A remote where homosexuality does not exist challenges postmodern western ideas of sex, love, marriage and babies:
"Barry and Bonnie Hewlett had been studying the Aka and Ngandu people of central Africa for many years before they began to specifically study the groups' sexuality. As they reported in the journal African Study Monographs, the married couple of anthropologists from Washington State University "decided to systematically study sexual behavior after several campfire discussions with married middle-aged Aka men who mentioned in passing that they had sex three or four times during the night. At first [they] thought it was just men telling their stories, but we talked to women and they verified the men's assertions."
In turning to a dedicated study of sex practices, the Hewletts formally confirmed that the campfire stories were no mere fish tales. Married Aka and Ngandu men and women consistently reported having sex multiple times in a single night. But in the process of verifying this, the Hewletts also incidentally found that homosexuality and masturbation appeared to be foreign to both groups.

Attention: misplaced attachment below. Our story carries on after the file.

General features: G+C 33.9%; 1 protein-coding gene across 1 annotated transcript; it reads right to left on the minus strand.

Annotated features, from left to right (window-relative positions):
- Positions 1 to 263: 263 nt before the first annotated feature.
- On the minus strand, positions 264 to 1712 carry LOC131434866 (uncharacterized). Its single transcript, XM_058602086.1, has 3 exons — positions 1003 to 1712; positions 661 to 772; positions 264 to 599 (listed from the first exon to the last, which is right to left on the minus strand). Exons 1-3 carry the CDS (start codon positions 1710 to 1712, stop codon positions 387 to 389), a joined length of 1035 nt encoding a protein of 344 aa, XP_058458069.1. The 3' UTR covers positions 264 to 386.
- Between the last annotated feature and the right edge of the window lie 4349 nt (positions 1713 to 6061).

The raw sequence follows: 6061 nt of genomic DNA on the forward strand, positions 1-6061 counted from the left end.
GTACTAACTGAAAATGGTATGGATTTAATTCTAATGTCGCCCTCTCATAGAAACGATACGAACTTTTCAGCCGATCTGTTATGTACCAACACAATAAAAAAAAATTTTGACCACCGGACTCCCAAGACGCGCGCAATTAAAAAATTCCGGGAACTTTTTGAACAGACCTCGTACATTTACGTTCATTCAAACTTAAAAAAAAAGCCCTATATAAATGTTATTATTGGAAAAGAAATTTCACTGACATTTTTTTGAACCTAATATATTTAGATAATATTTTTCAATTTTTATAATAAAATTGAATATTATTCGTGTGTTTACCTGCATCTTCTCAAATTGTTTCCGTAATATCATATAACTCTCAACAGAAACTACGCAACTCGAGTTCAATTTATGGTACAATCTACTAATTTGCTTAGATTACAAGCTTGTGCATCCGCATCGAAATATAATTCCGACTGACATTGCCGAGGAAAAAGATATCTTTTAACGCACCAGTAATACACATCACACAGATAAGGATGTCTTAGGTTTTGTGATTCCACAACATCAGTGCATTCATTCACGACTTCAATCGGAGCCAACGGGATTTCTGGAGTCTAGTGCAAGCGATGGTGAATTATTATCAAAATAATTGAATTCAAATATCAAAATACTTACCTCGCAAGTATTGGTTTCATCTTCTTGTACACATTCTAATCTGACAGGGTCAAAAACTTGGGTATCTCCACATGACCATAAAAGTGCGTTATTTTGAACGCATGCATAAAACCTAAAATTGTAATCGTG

... The finding with regard to homosexuality is perhaps not that surprising. As the Hewletts note, other researchers have documented cultures where homosexuality appears not to exist. If homosexual orientation has a genetic component to it -- and there is increasing evidence that it does, in many cases -- then it would not be surprising that this complex human trait (one that involves non-procreative efforts) would be found in some populations but not others.
... But, the Hewletts suggest, "The bonobo view may apply to Euro-Americans (plural), but from an Aka or Ngandu viewpoint, sex is linked to reproduction and building a family." Where sex is work, sex may just work differently." -- The Atlantic